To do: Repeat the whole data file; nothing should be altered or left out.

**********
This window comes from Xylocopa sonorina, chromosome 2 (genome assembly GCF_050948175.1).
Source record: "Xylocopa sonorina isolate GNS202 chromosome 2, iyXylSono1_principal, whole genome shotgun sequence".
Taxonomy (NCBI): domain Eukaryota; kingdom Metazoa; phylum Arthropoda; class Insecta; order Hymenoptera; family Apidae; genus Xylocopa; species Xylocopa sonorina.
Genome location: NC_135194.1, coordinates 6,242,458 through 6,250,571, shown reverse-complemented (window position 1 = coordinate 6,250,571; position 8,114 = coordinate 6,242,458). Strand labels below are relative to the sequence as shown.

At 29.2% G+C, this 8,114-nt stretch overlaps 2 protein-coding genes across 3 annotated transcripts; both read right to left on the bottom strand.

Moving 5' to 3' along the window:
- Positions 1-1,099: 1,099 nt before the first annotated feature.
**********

This window comes from Xylocopa sonorina, chromosome 2 (genome assembly GCF_050948175.1).
Source record: "Xylocopa sonorina isolate GNS202 chromosome 2, iyXylSono1_principal, whole genome shotgun sequence".
Taxonomy (NCBI): domain Eukaryota; kingdom Metazoa; phylum Arthropoda; class Insecta; order Hymenoptera; family Apidae; genus Xylocopa; species Xylocopa sonorina.
Genome location: NC_135194.1, coordinates 6,242,458 through 6,250,571, shown reverse-complemented (window position 1 = coordinate 6,250,571; position 8,114 = coordinate 6,242,458). Strand labels below are relative to the sequence as shown.

At 29.2% G+C, this 8,114-nt stretch overlaps 2 protein-coding genes across 3 annotated transcripts; both read right to left on the bottom strand.

Moving 5' to 3' along the window:
- Positions 1-1,099: 1,099 nt before the first annotated feature.